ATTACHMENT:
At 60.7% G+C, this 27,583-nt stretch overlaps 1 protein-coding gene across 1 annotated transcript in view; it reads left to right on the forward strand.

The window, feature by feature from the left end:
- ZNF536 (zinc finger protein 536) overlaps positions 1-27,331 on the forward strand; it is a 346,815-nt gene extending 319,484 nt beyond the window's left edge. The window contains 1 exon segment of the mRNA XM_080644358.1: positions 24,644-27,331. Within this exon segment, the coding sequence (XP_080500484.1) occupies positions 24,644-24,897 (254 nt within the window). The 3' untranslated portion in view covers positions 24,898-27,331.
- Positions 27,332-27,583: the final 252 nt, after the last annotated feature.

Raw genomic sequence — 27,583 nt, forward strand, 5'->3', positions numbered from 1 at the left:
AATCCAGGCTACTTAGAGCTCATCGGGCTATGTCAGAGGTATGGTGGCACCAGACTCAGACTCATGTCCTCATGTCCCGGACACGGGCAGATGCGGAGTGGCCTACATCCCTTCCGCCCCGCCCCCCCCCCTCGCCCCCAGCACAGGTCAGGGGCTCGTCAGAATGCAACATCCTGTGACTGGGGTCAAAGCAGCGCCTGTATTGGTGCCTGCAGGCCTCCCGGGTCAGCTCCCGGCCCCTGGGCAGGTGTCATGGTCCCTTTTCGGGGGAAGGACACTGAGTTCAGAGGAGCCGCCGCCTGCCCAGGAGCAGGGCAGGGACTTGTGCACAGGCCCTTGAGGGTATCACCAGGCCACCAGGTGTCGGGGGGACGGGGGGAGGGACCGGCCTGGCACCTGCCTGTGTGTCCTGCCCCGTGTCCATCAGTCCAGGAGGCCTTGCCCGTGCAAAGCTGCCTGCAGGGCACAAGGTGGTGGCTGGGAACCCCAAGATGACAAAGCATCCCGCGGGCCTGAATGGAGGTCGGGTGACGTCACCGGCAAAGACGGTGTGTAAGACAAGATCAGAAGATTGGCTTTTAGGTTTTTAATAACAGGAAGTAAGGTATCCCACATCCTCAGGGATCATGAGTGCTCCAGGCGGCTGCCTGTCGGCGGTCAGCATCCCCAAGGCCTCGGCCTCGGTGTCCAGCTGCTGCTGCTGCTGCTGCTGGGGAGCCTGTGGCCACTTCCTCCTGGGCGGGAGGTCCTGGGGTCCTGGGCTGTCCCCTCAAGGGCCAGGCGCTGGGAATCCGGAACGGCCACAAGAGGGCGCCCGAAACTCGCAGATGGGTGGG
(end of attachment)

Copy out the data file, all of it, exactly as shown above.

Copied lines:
At 60.7% G+C, this 27,583-nt stretch overlaps 1 protein-coding gene across 1 annotated transcript in view; it reads left to right on the forward strand.

The window, feature by feature from the left end:
- ZNF536 (zinc finger protein 536) overlaps positions 1-27,331 on the forward strand; it is a 346,815-nt gene extending 319,484 nt beyond the window's left edge. The window contains 1 exon segment of the mRNA XM_080644358.1: positions 24,644-27,331. Within this exon segment, the coding sequence (XP_080500484.1) occupies positions 24,644-24,897 (254 nt within the window). The 3' untranslated portion in view covers positions 24,898-27,331.
- Positions 27,332-27,583: the final 252 nt, after the last annotated feature.

Raw genomic sequence — 27,583 nt, forward strand, 5'->3', positions numbered from 1 at the left:
AATCCAGGCTACTTAGAGCTCATCGGGCTATGTCAGAGGTATGGTGGCACCAGACTCAGACTCATGTCCTCATGTCCCGGACACGGGCAGATGCGGAGTGGCCTACATCCCTTCCGCCCCGCCCCCCCCCCTCGCCCCCAGCACAGGTCAGGGGCTCGTCAGAATGCAACATCCTGTGACTGGGGTCAAAGCAGCGCCTGTATTGGTGCCTGCAGGCCTCCCGGGTCAGCTCCCGGCCCCTGGGCAGGTGTCATGGTCCCTTTTCGGGGGAAGGACACTGAGTTCAGAGGAGCCGCCGCCTGCCCAGGAGCAGGGCAGGGACTTGTGCACAGGCCCTTGAGGGTATCACCAGGCCACCAGGTGTCGGGGGGACGGGGGGAGGGACCGGCCTGGCACCTGCCTGTGTGTCCTGCCCCGTGTCCATCAGTCCAGGAGGCCTTGCCCGTGCAAAGCTGCCTGCAGGGCACAAGGTGGTGGCTGGGAACCCCAAGATGACAAAGCATCCCGCGGGCCTGAATGGAGGTCGGGTGACGTCACCGGCAAAGACGGTGTGTAAGACAAGATCAGAAGATTGGCTTTTAGGTTTTTAATAACAGGAAGTAAGGTATCCCACATCCTCAGGGATCATGAGTGCTCCAGGCGGCTGCCTGTCGGCGGTCAGCATCCCCAAGGCCTCGGCCTCGGTGTCCAGCTGCTGCTGCTGCTGCTGCTGGGGAGCCTGTGGCCACTTCCTCCTGGGCGGGAGGTCCTGGGGTCCTGGGCTGTCCCCTCAAGGGCCAGGCGCTGGGAATCCGGAACGGCCACAAGAGGGCGCCCGAAACTCGCAGATGGGTGGG